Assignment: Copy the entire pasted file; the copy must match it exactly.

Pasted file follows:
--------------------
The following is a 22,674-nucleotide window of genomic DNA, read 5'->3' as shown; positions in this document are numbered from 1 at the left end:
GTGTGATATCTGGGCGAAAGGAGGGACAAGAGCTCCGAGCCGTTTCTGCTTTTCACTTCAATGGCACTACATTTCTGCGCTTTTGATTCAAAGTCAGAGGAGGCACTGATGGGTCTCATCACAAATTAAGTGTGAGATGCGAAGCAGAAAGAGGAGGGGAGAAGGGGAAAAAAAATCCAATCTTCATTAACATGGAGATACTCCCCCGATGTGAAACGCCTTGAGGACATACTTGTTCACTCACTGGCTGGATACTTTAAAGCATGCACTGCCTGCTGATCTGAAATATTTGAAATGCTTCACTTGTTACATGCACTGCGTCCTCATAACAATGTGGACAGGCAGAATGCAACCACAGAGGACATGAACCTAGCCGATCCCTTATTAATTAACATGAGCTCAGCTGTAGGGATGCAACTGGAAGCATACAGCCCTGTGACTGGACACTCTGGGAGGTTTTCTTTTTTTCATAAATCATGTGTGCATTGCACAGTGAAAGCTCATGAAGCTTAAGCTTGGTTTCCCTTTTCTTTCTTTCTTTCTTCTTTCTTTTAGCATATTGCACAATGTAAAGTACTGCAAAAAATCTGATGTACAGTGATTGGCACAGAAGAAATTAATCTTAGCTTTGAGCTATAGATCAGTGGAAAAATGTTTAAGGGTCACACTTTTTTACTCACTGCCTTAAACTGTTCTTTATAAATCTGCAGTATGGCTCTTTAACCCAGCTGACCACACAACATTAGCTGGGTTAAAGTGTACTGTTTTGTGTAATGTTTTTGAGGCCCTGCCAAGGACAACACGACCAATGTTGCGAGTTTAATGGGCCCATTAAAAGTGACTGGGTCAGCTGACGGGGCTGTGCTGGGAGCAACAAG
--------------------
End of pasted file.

The following is a 22,674-nucleotide window of genomic DNA, read 5'->3' as shown; positions in this document are numbered from 1 at the left end:
GTGTGATATCTGGGCGAAAGGAGGGACAAGAGCTCCGAGCCGTTTCTGCTTTTCACTTCAATGGCACTACATTTCTGCGCTTTTGATTCAAAGTCAGAGGAGGCACTGATGGGTCTCATCACAAATTAAGTGTGAGATGCGAAGCAGAAAGAGGAGGGGAGAAGGGGAAAAAAAATCCAATCTTCATTAACATGGAGATACTCCCCCGATGTGAAACGCCTTGAGGACATACTTGTTCACTCACTGGCTGGATACTTTAAAGCATGCACTGCCTGCTGATCTGAAATATTTGAAATGCTTCACTTGTTACATGCACTGCGTCCTCATAACAATGTGGACAGGCAGAATGCAACCACAGAGGACATGAACCTAGCCGATCCCTTATTAATTAACATGAGCTCAGCTGTAGGGATGCAACTGGAAGCATACAGCCCTGTGACTGGACACTCTGGGAGGTTTTCTTTTTTTCATAAATCATGTGTGCATTGCACAGTGAAAGCTCATGAAGCTTAAGCTTGGTTTCCCTTTTCTTTCTTTCTTTCTTCTTTCTTTTAGCATATTGCACAATGTAAAGTACTGCAAAAAATCTGATGTACAGTGATTGGCACAGAAGAAATTAATCTTAGCTTTGAGCTATAGATCAGTGGAAAAATGTTTAAGGGTCACACTTTTTTACTCACTGCCTTAAACTGTTCTTTATAAATCTGCAGTATGGCTCTTTAACCCAGCTGACCACACAACATTAGCTGGGTTAAAGTGTACTGTTTTGTGTAATGTTTTTGAGGCCCTGCCAAGGACAACACGACCAATGTTGCGAGTTTAATGGGCCCATTAAAAGTGACTGGGTCAGCTGACGGGGCTGTGCTGGGAGCAACAAG